Wowza… It’s been quite a year folks.
I haven’t written much in the past month as it’s been a tough one. It’s been tough in a different way than I thought it would be. And I’m not sure I can put it into words, but I’ll try.
Processing is still occurring for all of us. Just when you think you’ve processed it all, if you are open to it (or not), your brain is like, “Oh wait, here’s a little more you haven’t processed yet. So, yeah, here you go. Think about this one for awhile. Oh, and uh… it’s a little heavy too. I’ll just go ahead and amp up your emotions and turn on the tears whenever you are ready.” Oh goody…
This month was a lot of reminders and processing for our kids. Jason and I were heavily reminded of all of this starting around Thanksgiving, because that’s when the realities heavily set in for us. The kids, on the other hand, the reminders came a bit later.
My daughter and I went to see her friends at their school play. It was really cute, she had fun and we went out to get ice cream with the girls afterward. Even though she had a tremendous amount of fun, when we returned home and she settled in for bed, she started talking about cancer. As we talked through some things to ease her worry, it hit me like an anvil falling on my head. My first chemo was the same day has HER school play last year. Somehow after my chemo infusion, I stumbled in to the school for the afternoon performance. I was already starting to feel bad from the infusion, plus the copious amounts of Benadryl in my system that they give you to help with reaction to it. Mom sat beside me and held my arm so I wouldn’t fall asleep and fall out of my chair into the isle. I took pictures, congratulated her afterward. Then must have gone home and gone to bed for the next three days, because I have absolutely no memory of anything else other than feeling crappy and taking all kinds of medicine to combat the nausea and bone pain. But my daughter does. That was her marker. The day she had her play was the first time her mom looked and was sick and was in bed, down for the count. Needless to say, I didn’t make it to the evening performance of her play. And folks, that was the first of things that I’ve missed going to, when it comes to my kids.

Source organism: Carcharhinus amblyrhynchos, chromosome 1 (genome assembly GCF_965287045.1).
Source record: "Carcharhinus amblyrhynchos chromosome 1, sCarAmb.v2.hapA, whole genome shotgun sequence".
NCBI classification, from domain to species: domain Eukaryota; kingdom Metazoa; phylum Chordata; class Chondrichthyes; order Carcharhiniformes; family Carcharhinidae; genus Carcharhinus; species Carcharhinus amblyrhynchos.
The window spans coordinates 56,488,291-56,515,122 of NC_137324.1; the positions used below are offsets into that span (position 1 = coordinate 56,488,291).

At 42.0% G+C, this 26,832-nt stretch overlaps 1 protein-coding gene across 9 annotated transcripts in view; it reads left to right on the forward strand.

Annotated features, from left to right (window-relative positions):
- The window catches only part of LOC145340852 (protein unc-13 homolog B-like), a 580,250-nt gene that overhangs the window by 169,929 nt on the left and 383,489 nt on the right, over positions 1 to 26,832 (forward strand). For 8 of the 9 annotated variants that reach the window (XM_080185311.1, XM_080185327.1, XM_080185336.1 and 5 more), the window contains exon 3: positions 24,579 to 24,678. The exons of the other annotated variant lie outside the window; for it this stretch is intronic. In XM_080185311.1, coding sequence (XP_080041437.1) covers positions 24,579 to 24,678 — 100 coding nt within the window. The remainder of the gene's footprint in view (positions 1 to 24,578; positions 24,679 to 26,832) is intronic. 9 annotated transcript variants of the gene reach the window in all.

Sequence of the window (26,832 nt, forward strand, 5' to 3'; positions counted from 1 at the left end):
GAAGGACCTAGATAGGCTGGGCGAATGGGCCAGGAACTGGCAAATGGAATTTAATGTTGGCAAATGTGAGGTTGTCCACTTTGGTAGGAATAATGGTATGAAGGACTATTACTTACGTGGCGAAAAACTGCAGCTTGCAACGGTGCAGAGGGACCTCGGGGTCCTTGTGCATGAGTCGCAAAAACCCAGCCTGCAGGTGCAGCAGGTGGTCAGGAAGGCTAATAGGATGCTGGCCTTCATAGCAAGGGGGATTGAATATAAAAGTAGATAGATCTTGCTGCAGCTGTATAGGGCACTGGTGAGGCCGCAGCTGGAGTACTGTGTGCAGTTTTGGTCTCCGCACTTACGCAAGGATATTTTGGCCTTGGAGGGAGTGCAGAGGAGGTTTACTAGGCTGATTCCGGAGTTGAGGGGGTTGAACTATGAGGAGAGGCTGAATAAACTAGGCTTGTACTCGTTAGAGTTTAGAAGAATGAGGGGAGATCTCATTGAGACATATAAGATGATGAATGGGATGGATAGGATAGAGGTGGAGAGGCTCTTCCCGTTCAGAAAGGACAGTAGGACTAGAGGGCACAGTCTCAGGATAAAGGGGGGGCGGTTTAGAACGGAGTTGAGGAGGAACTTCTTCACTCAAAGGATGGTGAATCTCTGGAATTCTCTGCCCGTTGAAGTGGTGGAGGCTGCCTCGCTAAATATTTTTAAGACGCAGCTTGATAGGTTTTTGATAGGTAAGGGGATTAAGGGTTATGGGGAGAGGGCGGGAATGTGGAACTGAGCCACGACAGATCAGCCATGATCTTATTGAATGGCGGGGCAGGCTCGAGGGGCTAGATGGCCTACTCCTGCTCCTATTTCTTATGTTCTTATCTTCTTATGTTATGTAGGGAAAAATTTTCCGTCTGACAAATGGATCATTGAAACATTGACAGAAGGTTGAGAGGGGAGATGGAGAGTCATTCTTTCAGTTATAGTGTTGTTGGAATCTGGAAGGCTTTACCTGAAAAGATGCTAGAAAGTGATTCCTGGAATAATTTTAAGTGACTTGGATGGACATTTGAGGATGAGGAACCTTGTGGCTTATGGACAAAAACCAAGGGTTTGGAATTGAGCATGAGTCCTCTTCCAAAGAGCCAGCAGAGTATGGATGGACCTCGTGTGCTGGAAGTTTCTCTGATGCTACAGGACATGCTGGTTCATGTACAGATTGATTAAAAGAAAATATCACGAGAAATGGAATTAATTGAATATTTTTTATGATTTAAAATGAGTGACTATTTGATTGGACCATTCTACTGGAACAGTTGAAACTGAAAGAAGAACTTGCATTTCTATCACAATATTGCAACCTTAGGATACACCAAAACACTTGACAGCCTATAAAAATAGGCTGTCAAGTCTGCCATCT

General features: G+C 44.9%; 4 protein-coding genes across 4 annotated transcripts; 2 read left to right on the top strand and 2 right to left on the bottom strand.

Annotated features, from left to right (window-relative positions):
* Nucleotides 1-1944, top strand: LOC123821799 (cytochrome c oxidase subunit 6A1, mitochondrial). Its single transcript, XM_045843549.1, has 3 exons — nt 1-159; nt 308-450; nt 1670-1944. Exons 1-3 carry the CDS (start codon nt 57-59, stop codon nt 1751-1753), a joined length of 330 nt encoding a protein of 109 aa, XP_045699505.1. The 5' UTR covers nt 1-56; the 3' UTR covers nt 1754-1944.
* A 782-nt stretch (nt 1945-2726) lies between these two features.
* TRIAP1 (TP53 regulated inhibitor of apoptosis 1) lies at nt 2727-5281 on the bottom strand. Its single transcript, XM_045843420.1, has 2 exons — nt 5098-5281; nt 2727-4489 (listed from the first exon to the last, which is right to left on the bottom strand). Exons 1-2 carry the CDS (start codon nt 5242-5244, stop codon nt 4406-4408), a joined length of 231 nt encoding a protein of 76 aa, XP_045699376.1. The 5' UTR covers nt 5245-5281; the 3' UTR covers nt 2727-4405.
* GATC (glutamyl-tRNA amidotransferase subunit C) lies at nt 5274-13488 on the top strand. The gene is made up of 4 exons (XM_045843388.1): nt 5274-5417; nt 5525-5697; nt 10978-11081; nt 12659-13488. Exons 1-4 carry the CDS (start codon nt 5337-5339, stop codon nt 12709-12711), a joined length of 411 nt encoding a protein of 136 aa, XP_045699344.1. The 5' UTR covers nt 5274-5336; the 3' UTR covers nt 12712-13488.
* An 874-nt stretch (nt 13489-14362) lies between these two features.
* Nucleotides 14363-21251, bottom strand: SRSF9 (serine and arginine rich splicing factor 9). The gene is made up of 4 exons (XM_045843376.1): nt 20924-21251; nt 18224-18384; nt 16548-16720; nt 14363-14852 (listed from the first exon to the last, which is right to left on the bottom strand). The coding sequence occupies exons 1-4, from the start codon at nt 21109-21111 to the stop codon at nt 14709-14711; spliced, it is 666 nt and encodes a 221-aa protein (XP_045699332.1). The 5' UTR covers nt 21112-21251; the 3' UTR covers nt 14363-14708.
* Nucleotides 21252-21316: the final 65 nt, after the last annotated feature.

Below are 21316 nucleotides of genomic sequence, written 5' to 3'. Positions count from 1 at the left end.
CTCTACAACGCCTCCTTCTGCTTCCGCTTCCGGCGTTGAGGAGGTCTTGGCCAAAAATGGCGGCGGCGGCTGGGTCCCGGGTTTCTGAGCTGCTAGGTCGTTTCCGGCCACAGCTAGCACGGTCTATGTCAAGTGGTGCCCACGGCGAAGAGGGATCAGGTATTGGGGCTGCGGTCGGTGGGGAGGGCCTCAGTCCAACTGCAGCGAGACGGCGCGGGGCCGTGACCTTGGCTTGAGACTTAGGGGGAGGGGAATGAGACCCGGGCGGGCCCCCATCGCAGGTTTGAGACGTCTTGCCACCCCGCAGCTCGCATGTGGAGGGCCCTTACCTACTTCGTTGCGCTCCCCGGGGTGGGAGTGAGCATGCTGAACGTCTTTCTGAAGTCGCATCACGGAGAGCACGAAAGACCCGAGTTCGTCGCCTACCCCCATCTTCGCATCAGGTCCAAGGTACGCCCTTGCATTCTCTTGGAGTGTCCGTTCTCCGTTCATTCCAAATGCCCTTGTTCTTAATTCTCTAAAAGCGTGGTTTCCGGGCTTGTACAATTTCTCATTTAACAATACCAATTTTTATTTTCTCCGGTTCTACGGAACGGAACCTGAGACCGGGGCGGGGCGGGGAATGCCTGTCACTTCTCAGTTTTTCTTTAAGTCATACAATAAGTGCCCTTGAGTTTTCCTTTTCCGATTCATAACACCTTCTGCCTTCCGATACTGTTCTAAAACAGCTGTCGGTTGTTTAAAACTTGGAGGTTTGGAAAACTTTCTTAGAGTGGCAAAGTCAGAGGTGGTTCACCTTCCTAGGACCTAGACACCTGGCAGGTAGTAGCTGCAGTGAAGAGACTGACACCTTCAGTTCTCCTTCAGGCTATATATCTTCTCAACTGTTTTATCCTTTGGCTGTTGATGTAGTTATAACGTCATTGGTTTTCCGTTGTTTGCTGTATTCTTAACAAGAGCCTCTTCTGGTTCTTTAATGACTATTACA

For my son, it was around the same time. But it was the fact that I wasn’t driving them to and from school regularly. That many nights I wasn’t able to go up the stairs to tuck them in and read with them. But the same worries that his sister had, he had too. Each kid is different, just like we all are different and their emotions come out in different ways.
December was tough. We all processed. We all talked. We all helped each other. Even though, quite honestly, cancer was the last thing we wanted to talk about. We needed to talk about it when it came up. Because we were each struggling with our own things internally. We were each sorting through it all. Trying to understand. Trying make sense of it all. Trying not be afraid.